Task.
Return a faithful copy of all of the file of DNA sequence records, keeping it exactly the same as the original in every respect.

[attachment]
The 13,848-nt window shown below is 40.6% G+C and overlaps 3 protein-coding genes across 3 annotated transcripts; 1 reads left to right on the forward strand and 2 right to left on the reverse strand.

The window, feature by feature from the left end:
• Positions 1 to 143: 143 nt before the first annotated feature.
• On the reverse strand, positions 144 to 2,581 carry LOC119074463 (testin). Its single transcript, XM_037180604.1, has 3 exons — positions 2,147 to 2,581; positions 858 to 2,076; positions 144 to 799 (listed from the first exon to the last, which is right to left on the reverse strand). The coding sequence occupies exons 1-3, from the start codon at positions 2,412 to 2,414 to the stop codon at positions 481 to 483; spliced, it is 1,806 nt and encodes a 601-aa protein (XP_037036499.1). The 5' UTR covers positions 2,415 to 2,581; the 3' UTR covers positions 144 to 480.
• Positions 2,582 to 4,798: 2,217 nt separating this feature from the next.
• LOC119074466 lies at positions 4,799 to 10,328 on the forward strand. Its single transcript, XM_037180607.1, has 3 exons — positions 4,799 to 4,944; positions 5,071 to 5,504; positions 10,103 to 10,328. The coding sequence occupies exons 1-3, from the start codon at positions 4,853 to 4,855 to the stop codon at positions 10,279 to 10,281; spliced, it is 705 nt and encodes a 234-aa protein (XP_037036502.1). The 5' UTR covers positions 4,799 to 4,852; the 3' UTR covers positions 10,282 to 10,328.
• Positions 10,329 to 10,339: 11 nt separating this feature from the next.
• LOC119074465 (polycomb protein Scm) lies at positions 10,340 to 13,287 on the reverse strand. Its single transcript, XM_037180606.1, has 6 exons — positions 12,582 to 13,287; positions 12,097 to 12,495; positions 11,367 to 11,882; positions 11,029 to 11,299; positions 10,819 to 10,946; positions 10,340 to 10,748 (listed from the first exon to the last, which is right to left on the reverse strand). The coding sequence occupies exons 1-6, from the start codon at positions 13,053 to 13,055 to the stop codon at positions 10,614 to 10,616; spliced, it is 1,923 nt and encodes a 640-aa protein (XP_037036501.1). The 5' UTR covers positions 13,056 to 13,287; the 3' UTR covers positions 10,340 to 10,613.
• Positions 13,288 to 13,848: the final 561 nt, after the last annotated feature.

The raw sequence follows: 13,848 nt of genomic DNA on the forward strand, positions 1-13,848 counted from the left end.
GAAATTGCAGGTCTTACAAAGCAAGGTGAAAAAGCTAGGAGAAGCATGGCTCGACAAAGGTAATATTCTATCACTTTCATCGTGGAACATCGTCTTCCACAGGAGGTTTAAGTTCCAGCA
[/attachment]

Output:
The 13,848-nt window shown below is 40.6% G+C and overlaps 3 protein-coding genes across 3 annotated transcripts; 1 reads left to right on the forward strand and 2 right to left on the reverse strand.

The window, feature by feature from the left end:
• Positions 1 to 143: 143 nt before the first annotated feature.
• On the reverse strand, positions 144 to 2,581 carry LOC119074463 (testin). Its single transcript, XM_037180604.1, has 3 exons — positions 2,147 to 2,581; positions 858 to 2,076; positions 144 to 799 (listed from the first exon to the last, which is right to left on the reverse strand). The coding sequence occupies exons 1-3, from the start codon at positions 2,412 to 2,414 to the stop codon at positions 481 to 483; spliced, it is 1,806 nt and encodes a 601-aa protein (XP_037036499.1). The 5' UTR covers positions 2,415 to 2,581; the 3' UTR covers positions 144 to 480.
• Positions 2,582 to 4,798: 2,217 nt separating this feature from the next.
• LOC119074466 lies at positions 4,799 to 10,328 on the forward strand. Its single transcript, XM_037180607.1, has 3 exons — positions 4,799 to 4,944; positions 5,071 to 5,504; positions 10,103 to 10,328. The coding sequence occupies exons 1-3, from the start codon at positions 4,853 to 4,855 to the stop codon at positions 10,279 to 10,281; spliced, it is 705 nt and encodes a 234-aa protein (XP_037036502.1). The 5' UTR covers positions 4,799 to 4,852; the 3' UTR covers positions 10,282 to 10,328.
• Positions 10,329 to 10,339: 11 nt separating this feature from the next.
• LOC119074465 (polycomb protein Scm) lies at positions 10,340 to 13,287 on the reverse strand. Its single transcript, XM_037180606.1, has 6 exons — positions 12,582 to 13,287; positions 12,097 to 12,495; positions 11,367 to 11,882; positions 11,029 to 11,299; positions 10,819 to 10,946; positions 10,340 to 10,748 (listed from the first exon to the last, which is right to left on the reverse strand). The coding sequence occupies exons 1-6, from the start codon at positions 13,053 to 13,055 to the stop codon at positions 10,614 to 10,616; spliced, it is 1,923 nt and encodes a 640-aa protein (XP_037036501.1). The 5' UTR covers positions 13,056 to 13,287; the 3' UTR covers positions 10,340 to 10,613.
• Positions 13,288 to 13,848: the final 561 nt, after the last annotated feature.

The raw sequence follows: 13,848 nt of genomic DNA on the forward strand, positions 1-13,848 counted from the left end.
GAAATTGCAGGTCTTACAAAGCAAGGTGAAAAAGCTAGGAGAAGCATGGCTCGACAAAGGTAATATTCTATCACTTTCATCGTGGAACATCGTCTTCCACAGGAGGTTTAAGTTCCAGCA